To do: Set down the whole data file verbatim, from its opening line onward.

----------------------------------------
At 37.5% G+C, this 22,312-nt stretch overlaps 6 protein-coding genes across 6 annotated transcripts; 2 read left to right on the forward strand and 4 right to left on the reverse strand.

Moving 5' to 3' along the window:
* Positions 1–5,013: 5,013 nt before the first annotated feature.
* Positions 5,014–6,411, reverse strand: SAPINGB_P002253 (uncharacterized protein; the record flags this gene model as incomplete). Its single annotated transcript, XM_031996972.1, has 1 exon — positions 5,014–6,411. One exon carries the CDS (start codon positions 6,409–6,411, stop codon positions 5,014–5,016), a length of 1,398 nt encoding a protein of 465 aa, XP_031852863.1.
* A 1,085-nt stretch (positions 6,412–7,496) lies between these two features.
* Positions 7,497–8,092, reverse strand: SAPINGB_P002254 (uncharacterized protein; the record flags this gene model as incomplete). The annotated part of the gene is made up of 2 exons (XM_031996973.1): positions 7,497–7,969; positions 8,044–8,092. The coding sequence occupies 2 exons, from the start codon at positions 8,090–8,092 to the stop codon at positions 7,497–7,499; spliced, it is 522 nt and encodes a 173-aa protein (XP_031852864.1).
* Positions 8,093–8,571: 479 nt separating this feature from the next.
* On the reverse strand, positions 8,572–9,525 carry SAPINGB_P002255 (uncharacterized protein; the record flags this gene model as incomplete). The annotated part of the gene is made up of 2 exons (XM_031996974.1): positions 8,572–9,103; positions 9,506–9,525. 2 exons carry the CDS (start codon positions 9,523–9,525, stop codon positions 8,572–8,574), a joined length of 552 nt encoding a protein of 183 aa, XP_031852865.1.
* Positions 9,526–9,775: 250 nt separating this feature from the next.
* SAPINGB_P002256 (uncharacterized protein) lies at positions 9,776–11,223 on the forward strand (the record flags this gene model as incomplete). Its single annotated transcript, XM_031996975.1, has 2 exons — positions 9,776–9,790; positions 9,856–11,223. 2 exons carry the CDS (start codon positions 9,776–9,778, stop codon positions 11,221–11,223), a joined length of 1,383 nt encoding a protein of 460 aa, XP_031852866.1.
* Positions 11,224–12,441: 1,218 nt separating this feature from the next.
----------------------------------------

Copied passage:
At 37.5% G+C, this 22,312-nt stretch overlaps 6 protein-coding genes across 6 annotated transcripts; 2 read left to right on the forward strand and 4 right to left on the reverse strand.

Moving 5' to 3' along the window:
* Positions 1–5,013: 5,013 nt before the first annotated feature.
* Positions 5,014–6,411, reverse strand: SAPINGB_P002253 (uncharacterized protein; the record flags this gene model as incomplete). Its single annotated transcript, XM_031996972.1, has 1 exon — positions 5,014–6,411. One exon carries the CDS (start codon positions 6,409–6,411, stop codon positions 5,014–5,016), a length of 1,398 nt encoding a protein of 465 aa, XP_031852863.1.
* A 1,085-nt stretch (positions 6,412–7,496) lies between these two features.
* Positions 7,497–8,092, reverse strand: SAPINGB_P002254 (uncharacterized protein; the record flags this gene model as incomplete). The annotated part of the gene is made up of 2 exons (XM_031996973.1): positions 7,497–7,969; positions 8,044–8,092. The coding sequence occupies 2 exons, from the start codon at positions 8,090–8,092 to the stop codon at positions 7,497–7,499; spliced, it is 522 nt and encodes a 173-aa protein (XP_031852864.1).
* Positions 8,093–8,571: 479 nt separating this feature from the next.
* On the reverse strand, positions 8,572–9,525 carry SAPINGB_P002255 (uncharacterized protein; the record flags this gene model as incomplete). The annotated part of the gene is made up of 2 exons (XM_031996974.1): positions 8,572–9,103; positions 9,506–9,525. 2 exons carry the CDS (start codon positions 9,523–9,525, stop codon positions 8,572–8,574), a joined length of 552 nt encoding a protein of 183 aa, XP_031852865.1.
* Positions 9,526–9,775: 250 nt separating this feature from the next.
* SAPINGB_P002256 (uncharacterized protein) lies at positions 9,776–11,223 on the forward strand (the record flags this gene model as incomplete). Its single annotated transcript, XM_031996975.1, has 2 exons — positions 9,776–9,790; positions 9,856–11,223. 2 exons carry the CDS (start codon positions 9,776–9,778, stop codon positions 11,221–11,223), a joined length of 1,383 nt encoding a protein of 460 aa, XP_031852866.1.
* Positions 11,224–12,441: 1,218 nt separating this feature from the next.